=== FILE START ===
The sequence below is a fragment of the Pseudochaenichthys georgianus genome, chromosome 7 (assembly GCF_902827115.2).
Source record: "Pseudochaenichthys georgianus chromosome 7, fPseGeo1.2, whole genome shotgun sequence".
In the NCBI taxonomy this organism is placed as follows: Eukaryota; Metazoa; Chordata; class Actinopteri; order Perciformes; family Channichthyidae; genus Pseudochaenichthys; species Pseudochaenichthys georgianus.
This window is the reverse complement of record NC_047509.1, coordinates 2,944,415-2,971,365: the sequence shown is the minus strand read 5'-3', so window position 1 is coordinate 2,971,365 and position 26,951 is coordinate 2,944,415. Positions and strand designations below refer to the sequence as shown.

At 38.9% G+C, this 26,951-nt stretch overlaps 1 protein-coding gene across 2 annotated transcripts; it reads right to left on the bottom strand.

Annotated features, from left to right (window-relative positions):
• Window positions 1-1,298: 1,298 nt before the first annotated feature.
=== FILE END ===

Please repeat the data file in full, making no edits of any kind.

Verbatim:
The sequence below is a fragment of the Pseudochaenichthys georgianus genome, chromosome 7 (assembly GCF_902827115.2).
Source record: "Pseudochaenichthys georgianus chromosome 7, fPseGeo1.2, whole genome shotgun sequence".
In the NCBI taxonomy this organism is placed as follows: Eukaryota; Metazoa; Chordata; class Actinopteri; order Perciformes; family Channichthyidae; genus Pseudochaenichthys; species Pseudochaenichthys georgianus.
This window is the reverse complement of record NC_047509.1, coordinates 2,944,415-2,971,365: the sequence shown is the minus strand read 5'-3', so window position 1 is coordinate 2,971,365 and position 26,951 is coordinate 2,944,415. Positions and strand designations below refer to the sequence as shown.

At 38.9% G+C, this 26,951-nt stretch overlaps 1 protein-coding gene across 2 annotated transcripts; it reads right to left on the bottom strand.

Annotated features, from left to right (window-relative positions):
• Window positions 1-1,298: 1,298 nt before the first annotated feature.